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Port Hedland’s Iron Ore Exports Were Weak in April

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Port Hedland’s exports

Iron ore exports from Port Hedland, the world’s largest bulk exporting port, indicate the amount of iron ore that’s leaving Australia for China and other destinations. The Port Hedland Port Authority releases these figures each month.

This important indicator shows the ongoing supply from major iron ore players, including BHP Billiton (BHP) (BLT), Fortescue Metals Group (FSUGY), and Atlas Iron.

More than 80% of the shipments from this port go to China. Rio Tinto (RIO) ships iron ore out of Cape Lambert and Dampier.

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Export volumes drop

Iron ore exports from Port Hedland totaled 35.4 million tons in April—compared to 36.6 million tons in March 2015. The drop in shipments to China was the main reason behind the overall decline. Shipments to China fell by 3.6% month-over-month to 30.1 million tons.

Export volumes to Japan also declined, while exports to South Korea increased month-over-month.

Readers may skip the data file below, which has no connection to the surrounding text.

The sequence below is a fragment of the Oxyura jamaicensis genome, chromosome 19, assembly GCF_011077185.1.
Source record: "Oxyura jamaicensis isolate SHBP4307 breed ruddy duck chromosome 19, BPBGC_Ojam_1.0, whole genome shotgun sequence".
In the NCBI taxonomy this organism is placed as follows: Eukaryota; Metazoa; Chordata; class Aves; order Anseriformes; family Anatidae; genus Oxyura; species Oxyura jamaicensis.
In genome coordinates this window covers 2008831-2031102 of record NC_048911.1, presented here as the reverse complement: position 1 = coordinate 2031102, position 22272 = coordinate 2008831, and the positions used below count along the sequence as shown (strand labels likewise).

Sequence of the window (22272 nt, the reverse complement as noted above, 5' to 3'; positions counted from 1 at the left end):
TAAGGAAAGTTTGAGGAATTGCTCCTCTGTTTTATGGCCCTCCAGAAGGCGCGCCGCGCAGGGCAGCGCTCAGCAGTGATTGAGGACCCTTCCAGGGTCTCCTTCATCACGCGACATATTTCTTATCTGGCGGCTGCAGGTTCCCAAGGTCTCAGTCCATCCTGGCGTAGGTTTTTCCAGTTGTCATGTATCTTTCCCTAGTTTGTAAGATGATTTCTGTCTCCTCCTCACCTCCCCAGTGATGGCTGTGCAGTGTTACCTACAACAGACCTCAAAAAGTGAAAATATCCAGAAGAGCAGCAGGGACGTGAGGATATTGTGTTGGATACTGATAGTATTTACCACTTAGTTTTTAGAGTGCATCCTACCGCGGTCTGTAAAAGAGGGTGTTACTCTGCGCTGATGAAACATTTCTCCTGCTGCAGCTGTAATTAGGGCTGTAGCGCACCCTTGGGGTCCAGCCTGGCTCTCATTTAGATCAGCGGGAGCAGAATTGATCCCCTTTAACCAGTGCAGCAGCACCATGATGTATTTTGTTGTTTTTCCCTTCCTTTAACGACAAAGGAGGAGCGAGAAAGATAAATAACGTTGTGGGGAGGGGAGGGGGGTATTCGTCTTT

China’s iron ore consumption

China consumes two-thirds of seaborne iron ore. Therefore, any uptick or weakness in Chinese demand mainly impacts iron ore companies that conduct seaborne trade. Weakness in Chinese demand caused iron ore prices to touch a ten-year low of $47.08 per ton in April. These price levels led Atlas Iron to shut down its Pilbara operations.

Demand weakness is also negative for other seaborne iron ore players like BHP Billiton, Rio Tinto, Fortescue Metals Group, Vale (VALE), and Cliffs Natural Resources (CLF).

To take a broader approach towards investing in this sector, you can look at the SPDR S&P Metals and Mining ETF (XME). Cliffs Natural Resources forms 3.6% of XME’s holdings.

Brazil is another major exporter of iron ore. In the next part of this series, we’ll see how exports from Brazil did in April.

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